Too danger­ous to date!

Why my ex comes with his own health warn­ing Chloe Buck, 22, Goole, East York­shire

Chat - - Contents -

When a friend re­quest from Jonathan Binks, 25, popped up on my Face­book, I clicked through to look at his pro­file.

With spiky hair and glasses, he looked cute, if a bit geeky.

Hey beau­ti­ful, how are you?

he mes­saged min­utes later. I was intrigued. We agreed to meet for a drink in the lo­cal pub. ‘You’re gor­geous,’ he grinned.

The next day, he wanted to make our re­la­tion­ship of­fi­cial on Face­book.

Bit quick...

But af­ter such a lovely date, I threw cau­tion to the wind.

It was Septem­ber 2014 and af­ter a rough cou­ple of years, I won­dered if Jony would bring me the slice of hap­pi­ness I reck­oned was badly over­due.

Things con­tin­ued at break­neck speed.

Within weeks, I’d moved from my hos­tel into his flat.

‘I’d love to have kids with you,’ he told me one night. ‘I’m only 18,’ I laughed. But se­cretly, the idea of a baby made me giddy. So when I fell preg­nant weeks later, I was over the moon.

Jony was, too. Not only that, he was in­stantly pro­tec­tive.

‘I need to know where you’re go­ing to­day,’ Jony said as he left for work as a tyre fit­ter.

‘I might pop into town,’ I shrugged.

‘I’d rather you stayed here, now that you’re car­ry­ing my baby,’ he said coolly.

At first, I thought he was jok­ing – but he looked se­ri­ous.

Days later, he got drunk and started shout­ing at me. ‘You’re an ugly slag,’ he spat. Tak­ing his rage out on the flat, he smashed a pint glass and kicked the cof­fee table across the room. I was con­fused and scared, tears stream­ing down my face. Af­ter­wards, he came and hugged me tightly. ‘I didn’t mean it,’ he sobbed. I didn’t know what to say, so I just stood there limply, my heart rac­ing. But the out­bursts only got worse. When I was six months preg­nant, Jony shoved me af­ter a row, spit­ting in my face. Next morn­ing, he texted me from work.

Look out the win­dow.

Peer­ing out, I saw the lawn was scat­tered with red roses, spell­ing out three words.

I love you.

My head and heart do­ing a tug of war, I re­lented. For the sake of our baby, I gave Jony an­other chance. In July 2015, our beau­ti­ful son Har­vey was born. He was the light of my life, but Jony seemed set on ru­in­ing things. His mood swings were fe­ro­cious. One minute he was declar­ing his love, the next... ‘Even Har­vey thinks you’re a cr*p mum,’ he sneered one day when our boy wouldn’t stop cry­ing. ‘Well, why don’t you look af­ter him, then?’ I cried, ex­as­per­ated.

Jony al­ways moaned that he was too tired to help, but he was never too tired for sex.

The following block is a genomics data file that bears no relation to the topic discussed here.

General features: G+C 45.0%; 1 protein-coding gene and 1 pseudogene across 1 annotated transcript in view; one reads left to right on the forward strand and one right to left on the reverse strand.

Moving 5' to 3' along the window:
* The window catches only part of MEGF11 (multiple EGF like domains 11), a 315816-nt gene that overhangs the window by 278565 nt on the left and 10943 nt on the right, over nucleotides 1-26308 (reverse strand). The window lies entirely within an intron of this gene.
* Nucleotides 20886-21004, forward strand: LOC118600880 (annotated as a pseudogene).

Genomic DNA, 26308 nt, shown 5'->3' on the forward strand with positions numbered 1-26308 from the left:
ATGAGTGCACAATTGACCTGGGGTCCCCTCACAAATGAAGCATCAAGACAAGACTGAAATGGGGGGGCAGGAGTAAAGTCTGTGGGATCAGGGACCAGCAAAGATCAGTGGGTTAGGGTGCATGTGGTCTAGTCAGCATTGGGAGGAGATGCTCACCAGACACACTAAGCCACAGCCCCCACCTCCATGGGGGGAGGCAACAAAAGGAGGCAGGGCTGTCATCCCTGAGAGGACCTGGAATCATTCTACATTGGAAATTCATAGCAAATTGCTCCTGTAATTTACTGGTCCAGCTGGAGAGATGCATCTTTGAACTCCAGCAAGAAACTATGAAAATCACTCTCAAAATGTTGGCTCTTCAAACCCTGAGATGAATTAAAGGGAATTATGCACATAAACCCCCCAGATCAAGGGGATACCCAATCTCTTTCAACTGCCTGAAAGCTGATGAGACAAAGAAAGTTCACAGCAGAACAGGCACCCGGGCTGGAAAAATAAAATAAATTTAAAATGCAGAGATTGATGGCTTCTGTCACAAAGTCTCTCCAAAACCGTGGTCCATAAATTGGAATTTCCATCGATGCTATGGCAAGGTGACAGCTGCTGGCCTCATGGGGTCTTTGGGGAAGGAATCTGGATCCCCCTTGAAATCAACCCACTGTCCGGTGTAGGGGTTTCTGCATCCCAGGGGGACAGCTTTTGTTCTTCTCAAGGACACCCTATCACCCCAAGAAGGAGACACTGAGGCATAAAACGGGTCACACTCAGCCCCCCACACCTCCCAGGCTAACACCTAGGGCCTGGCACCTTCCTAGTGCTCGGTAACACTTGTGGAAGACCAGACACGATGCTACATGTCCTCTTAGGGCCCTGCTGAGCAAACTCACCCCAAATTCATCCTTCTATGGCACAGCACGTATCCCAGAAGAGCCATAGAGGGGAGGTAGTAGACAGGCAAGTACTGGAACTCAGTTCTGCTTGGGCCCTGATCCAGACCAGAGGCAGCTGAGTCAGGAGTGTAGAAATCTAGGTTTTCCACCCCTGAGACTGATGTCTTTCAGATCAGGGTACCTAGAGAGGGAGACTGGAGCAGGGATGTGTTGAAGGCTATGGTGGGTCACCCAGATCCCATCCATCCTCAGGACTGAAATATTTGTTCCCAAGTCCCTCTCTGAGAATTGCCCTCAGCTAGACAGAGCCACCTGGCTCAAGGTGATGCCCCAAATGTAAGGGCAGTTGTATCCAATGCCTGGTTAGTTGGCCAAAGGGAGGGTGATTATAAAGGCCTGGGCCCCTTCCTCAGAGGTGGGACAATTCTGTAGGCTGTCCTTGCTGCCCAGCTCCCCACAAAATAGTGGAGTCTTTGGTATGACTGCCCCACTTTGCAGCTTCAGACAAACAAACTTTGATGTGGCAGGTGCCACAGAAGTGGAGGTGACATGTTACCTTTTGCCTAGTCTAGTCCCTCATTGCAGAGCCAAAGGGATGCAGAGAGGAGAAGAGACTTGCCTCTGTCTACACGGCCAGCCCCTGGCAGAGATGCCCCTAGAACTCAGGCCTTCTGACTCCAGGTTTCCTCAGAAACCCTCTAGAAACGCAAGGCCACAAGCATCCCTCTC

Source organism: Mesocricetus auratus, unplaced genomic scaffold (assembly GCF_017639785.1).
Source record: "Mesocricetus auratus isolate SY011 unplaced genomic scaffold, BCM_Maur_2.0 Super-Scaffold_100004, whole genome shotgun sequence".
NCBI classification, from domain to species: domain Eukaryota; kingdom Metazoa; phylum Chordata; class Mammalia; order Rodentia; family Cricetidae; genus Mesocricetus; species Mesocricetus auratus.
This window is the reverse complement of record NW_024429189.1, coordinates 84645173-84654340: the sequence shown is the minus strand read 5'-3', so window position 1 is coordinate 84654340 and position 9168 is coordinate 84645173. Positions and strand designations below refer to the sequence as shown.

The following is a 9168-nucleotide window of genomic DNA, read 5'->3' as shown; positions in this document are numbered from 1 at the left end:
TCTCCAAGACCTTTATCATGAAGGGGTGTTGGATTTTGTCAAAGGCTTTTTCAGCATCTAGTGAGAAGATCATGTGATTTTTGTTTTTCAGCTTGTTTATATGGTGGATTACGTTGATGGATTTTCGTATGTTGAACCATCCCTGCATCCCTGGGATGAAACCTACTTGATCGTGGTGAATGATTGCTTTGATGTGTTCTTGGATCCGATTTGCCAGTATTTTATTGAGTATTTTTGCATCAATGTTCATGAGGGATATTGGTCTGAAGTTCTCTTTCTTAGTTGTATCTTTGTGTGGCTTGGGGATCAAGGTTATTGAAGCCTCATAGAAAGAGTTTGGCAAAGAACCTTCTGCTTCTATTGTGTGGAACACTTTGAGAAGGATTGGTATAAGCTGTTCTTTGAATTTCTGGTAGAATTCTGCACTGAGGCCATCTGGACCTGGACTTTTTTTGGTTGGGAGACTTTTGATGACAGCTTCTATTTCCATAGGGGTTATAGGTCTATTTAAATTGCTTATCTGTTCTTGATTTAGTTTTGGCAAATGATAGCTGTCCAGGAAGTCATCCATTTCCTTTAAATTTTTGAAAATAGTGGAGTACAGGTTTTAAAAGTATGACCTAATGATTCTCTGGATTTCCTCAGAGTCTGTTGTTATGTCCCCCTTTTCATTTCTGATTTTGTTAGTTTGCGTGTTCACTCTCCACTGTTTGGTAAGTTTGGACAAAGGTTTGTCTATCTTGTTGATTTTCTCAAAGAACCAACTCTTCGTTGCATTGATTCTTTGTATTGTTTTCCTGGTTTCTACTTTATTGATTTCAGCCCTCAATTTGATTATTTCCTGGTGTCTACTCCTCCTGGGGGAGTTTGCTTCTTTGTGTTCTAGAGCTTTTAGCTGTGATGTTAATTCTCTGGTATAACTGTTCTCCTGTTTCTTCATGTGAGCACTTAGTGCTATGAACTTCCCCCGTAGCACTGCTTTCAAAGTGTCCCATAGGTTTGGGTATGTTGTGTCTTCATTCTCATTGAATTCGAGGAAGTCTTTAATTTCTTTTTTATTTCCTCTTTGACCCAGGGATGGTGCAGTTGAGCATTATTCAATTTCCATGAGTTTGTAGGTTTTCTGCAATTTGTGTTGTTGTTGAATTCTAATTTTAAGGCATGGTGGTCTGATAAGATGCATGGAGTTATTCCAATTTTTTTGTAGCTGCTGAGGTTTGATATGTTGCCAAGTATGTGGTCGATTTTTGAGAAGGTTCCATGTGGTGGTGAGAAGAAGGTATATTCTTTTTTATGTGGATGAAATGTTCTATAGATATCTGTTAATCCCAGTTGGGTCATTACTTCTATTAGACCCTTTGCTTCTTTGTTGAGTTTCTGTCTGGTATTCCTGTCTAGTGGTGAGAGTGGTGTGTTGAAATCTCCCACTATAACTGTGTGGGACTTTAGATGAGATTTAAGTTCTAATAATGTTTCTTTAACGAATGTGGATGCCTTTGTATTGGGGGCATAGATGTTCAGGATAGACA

And in May 2016, I found out I was ex­pect­ing again.

‘Har­vey is go­ing to have a lit­tle play­mate,’ I beamed. ‘Whose is it?’ Jony scowled. ‘Yours!’ I said, shocked. ‘Rub­bish,’ he spat. ‘Get that baby aborted or I’ll throw you down the stairs and do it for you.’

Shak­ing, I stormed out.

How could a man who looked so timid be so nasty?

I’d started to hate him, but I felt trapped.

Jony never failed to point out when I put on weight, mak­ing me loathe my body.

Feel­ing ugly, I was cer­tain that if I left Jony, no­body else would have me. So I stayed.

Weeks later, at the su­per­mar­ket, I was push­ing Har­vey in his pram.

Jony stormed off ahead in an­other huff.

When I caught up with him, he snapped, ‘What are you walk­ing so slowly for?’

Then he head-butted me hard in the face.

I burst into tears, my fore­head throb­bing, and stag­gered home.

In­stead of mak­ing it up to me, Jony ig­nored me for days. I’d never felt so alone. But with a tod­dler and an­other baby on the way, I saw no way out.

A few months later, I was

How could a man who looked so timid be so nasty..?

paint­ing the nurs­ery for the new baby.

‘Can you give me a hand?’ I called to Jony.

He came and looked in, and a dark scowl swept over his face.

‘You’ve done a rub­bish job,’ he told me.

He grabbed a tin of white paint and poured it over my head, howl­ing with laugh­ter.

Paint filled my mouth and stung my eyes, and I stum­bled to the bath­room to wash it off.

That was the fi­nal straw.

I moved into my own place, blocked Jony’s num­ber and got a re­strain­ing order against him.

In Fe­bru­ary 2017, I gave birth to Toby, with my sis­ter Sarah, 35, by my side. My baby was per­fect. A re­minder that fresh starts are pos­si­ble.

So when an old friend asked me out on a date, I agreed.

But while we were at the bar, Jony ap­peared.

He walked straight over and punched my date in the back of the head.

I re­ported the in­ci­dent to the po­lice and Jony was ar­rested.

In June this year, Jonathan Binks, 29, ap­peared at Bev­er­ley Mag­is­trates Court. He pleaded guilty to breach­ing his re­strain­ing order against me and was sen­tenced to 16 weeks in prison.

He also got an­other 16 weeks for as­sault­ing two other women, and eight weeks for as­sault­ing my date.

Un­usu­ally, the court im­posed a Crim­i­nal Be­hav­iour Order, stat­ing that Binks has to alert the court within two weeks of start­ing a new re­la­tion­ship, so the women he dates can be warned of his his­tory. It makes me feel bet­ter know­ing that Binks will be mon­i­tored and steps will be taken to pro­tect his fu­ture girl­friends. But af­ter ev­ery­thing he put me through, I think he’s got off lightly. I’m hav­ing coun­selling for post-trau­matic stress disor­der (PTSD) and if it wasn’t for the sup­port I’ve had from a do­mes­tic abuse char­ity, I don’t know how I would have car­ried on. Now I live for my two boys. I want them both to grow up into de­cent men who treat women with re­spect, not like their dad.

Af­ter what he put me through, he’s got off lightly

For help and sup­port, call the Na­tional Do­mes­tic Vi­o­lence Helpline on 0808 2000 247 or visit refuge. org.uk

I was bruised and hu­mil­i­ated

I thought Jony would bring me hap­pi­ness

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